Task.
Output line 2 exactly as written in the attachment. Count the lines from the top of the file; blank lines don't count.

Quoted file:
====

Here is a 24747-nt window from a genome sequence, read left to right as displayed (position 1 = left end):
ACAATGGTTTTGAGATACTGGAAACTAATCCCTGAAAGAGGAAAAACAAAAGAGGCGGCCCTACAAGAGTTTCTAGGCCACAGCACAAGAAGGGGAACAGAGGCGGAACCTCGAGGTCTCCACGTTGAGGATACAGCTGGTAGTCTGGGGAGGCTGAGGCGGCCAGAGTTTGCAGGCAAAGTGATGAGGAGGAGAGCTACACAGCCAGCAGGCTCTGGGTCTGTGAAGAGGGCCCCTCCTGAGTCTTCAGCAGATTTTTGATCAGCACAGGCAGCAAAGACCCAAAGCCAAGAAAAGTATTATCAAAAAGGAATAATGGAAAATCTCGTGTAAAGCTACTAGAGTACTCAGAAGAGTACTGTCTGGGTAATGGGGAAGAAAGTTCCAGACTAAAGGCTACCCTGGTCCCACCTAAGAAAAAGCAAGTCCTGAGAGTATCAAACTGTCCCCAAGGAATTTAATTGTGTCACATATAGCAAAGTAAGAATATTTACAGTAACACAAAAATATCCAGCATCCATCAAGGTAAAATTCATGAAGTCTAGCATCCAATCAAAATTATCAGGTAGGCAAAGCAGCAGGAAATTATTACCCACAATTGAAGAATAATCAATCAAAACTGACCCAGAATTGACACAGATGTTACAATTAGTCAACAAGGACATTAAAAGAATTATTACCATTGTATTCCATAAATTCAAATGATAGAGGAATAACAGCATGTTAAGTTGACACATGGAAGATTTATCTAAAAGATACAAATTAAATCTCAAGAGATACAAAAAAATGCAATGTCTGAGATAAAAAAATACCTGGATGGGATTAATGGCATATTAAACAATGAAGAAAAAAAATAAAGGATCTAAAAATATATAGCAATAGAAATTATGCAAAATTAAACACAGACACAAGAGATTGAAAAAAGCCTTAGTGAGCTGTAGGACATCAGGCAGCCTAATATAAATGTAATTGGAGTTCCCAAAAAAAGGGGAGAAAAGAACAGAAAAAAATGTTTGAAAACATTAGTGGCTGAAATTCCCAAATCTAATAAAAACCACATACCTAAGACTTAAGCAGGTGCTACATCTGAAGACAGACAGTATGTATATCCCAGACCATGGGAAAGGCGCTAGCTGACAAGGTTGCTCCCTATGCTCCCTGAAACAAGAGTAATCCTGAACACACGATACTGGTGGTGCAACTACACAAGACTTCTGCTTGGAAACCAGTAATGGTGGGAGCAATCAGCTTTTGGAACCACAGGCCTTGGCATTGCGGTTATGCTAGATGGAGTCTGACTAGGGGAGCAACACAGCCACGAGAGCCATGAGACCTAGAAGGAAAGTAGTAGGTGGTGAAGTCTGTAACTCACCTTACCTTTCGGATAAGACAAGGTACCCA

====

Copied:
ACAATGGTTTTGAGATACTGGAAACTAATCCCTGAAAGAGGAAAAACAAAAGAGGCGGCCCTACAAGAGTTTCTAGGCCACAGCACAAGAAGGGGAACAGAGGCGGAACCTCGAGGTCTCCACGTTGAGGATACAGCTGGTAGTCTGGGGAGGCTGAGGCGGCCAGAGTTTGCAGGCAAAGTGATGAGGAGGAGAGCTACACAGCCAGCAGGCTCTGGGTCTGTGAAGAGGGCCCCTCCTGAGTCTTCAGCAGATTTTTGATCAGCACAGGCAGCAAAGACCCAAAGCCAAGAAAAGTATTATCAAAAAGGAATAATGGAAAATCTCGTGTAAAGCTACTAGAGTACTCAGAAGAGTACTGTCTGGGTAATGGGGAAGAAAGTTCCAGACTAAAGGCTACCCTGGTCCCACCTAAGAAAAAGCAAGTCCTGAGAGTATCAAACTGTCCCCAAGGAATTTAATTGTGTCACATATAGCAAAGTAAGAATATTTACAGTAACACAAAAATATCCAGCATCCATCAAGGTAAAATTCATGAAGTCTAGCATCCAATCAAAATTATCAGGTAGGCAAAGCAGCAGGAAATTATTACCCACAATTGAAGAATAATCAATCAAAACTGACCCAGAATTGACACAGATGTTACAATTAGTCAACAAGGACATTAAAAGAATTATTACCATTGTATTCCATAAATTCAAATGATAGAGGAATAACAGCATGTTAAGTTGACACATGGAAGATTTATCTAAAAGATACAAATTAAATCTCAAGAGATACAAAAAAATGCAATGTCTGAGATAAAAAAATACCTGGATGGGATTAATGGCATATTAAACAATGAAGAAAAAAAATAAAGGATCTAAAAATATATAGCAATAGAAATTATGCAAAATTAAACACAGACACAAGAGATTGAAAAAAGCCTTAGTGAGCTGTAGGACATCAGGCAGCCTAATATAAATGTAATTGGAGTTCCCAAAAAAAGGGGAGAAAAGAACAGAAAAAAATGTTTGAAAACATTAGTGGCTGAAATTCCCAAATCTAATAAAAACCACATACCTAAGACTTAAGCAGGTGCTACATCTGAAGACAGACAGTATGTATATCCCAGACCATGGGAAAGGCGCTAGCTGACAAGGTTGCTCCCTATGCTCCCTGAAACAAGAGTAATCCTGAACACACGATACTGGTGGTGCAACTACACAAGACTTCTGCTTGGAAACCAGTAATGGTGGGAGCAATCAGCTTTTGGAACCACAGGCCTTGGCATTGCGGTTATGCTAGATGGAGTCTGACTAGGGGAGCAACACAGCCACGAGAGCCATGAGACCTAGAAGGAAAGTAGTAGGTGGTGAAGTCTGTAACTCACCTTACCTTTCGGATAAGACAAGGTACCCA